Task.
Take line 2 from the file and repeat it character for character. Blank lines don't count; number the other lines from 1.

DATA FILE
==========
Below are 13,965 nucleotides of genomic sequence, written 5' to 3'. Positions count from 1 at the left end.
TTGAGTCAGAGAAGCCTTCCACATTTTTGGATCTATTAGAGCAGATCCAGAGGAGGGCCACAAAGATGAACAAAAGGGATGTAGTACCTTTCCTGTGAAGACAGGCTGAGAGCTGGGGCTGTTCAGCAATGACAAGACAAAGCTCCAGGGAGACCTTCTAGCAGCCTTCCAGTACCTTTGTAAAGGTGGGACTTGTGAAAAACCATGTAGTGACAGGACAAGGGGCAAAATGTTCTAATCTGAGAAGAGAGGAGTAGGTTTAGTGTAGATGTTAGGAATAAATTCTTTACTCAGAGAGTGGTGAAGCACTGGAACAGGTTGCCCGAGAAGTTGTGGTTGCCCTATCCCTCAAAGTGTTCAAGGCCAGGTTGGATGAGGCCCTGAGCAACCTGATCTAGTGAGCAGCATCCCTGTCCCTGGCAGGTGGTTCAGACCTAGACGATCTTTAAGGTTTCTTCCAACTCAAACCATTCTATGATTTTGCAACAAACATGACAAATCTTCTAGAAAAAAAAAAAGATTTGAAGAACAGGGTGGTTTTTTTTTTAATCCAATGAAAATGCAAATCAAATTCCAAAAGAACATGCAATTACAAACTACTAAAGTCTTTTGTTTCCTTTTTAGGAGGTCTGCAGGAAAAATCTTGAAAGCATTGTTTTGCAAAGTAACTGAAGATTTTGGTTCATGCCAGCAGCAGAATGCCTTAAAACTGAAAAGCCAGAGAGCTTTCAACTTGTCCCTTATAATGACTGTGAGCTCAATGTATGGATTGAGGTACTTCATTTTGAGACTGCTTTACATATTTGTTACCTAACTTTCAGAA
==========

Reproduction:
TTGAGTCAGAGAAGCCTTCCACATTTTTGGATCTATTAGAGCAGATCCAGAGGAGGGCCACAAAGATGAACAAAAGGGATGTAGTACCTTTCCTGTGAAGACAGGCTGAGAGCTGGGGCTGTTCAGCAATGACAAGACAAAGCTCCAGGGAGACCTTCTAGCAGCCTTCCAGTACCTTTGTAAAGGTGGGACTTGTGAAAAACCATGTAGTGACAGGACAAGGGGCAAAATGTTCTAATCTGAGAAGAGAGGAGTAGGTTTAGTGTAGATGTTAGGAATAAATTCTTTACTCAGAGAGTGGTGAAGCACTGGAACAGGTTGCCCGAGAAGTTGTGGTTGCCCTATCCCTCAAAGTGTTCAAGGCCAGGTTGGATGAGGCCCTGAGCAACCTGATCTAGTGAGCAGCATCCCTGTCCCTGGCAGGTGGTTCAGACCTAGACGATCTTTAAGGTTTCTTCCAACTCAAACCATTCTATGATTTTGCAACAAACATGACAAATCTTCTAGAAAAAAAAAAAGATTTGAAGAACAGGGTGGTTTTTTTTTTAATCCAATGAAAATGCAAATCAAATTCCAAAAGAACATGCAATTACAAACTACTAAAGTCTTTTGTTTCCTTTTTAGGAGGTCTGCAGGAAAAATCTTGAAAGCATTGTTTTGCAAAGTAACTGAAGATTTTGGTTCATGCCAGCAGCAGAATGCCTTAAAACTGAAAAGCCAGAGAGCTTTCAACTTGTCCCTTATAATGACTGTGAGCTCAATGTATGGATTGAGGTACTTCATTTTGAGACTGCTTTACATATTTGTTACCTAACTTTCAGAA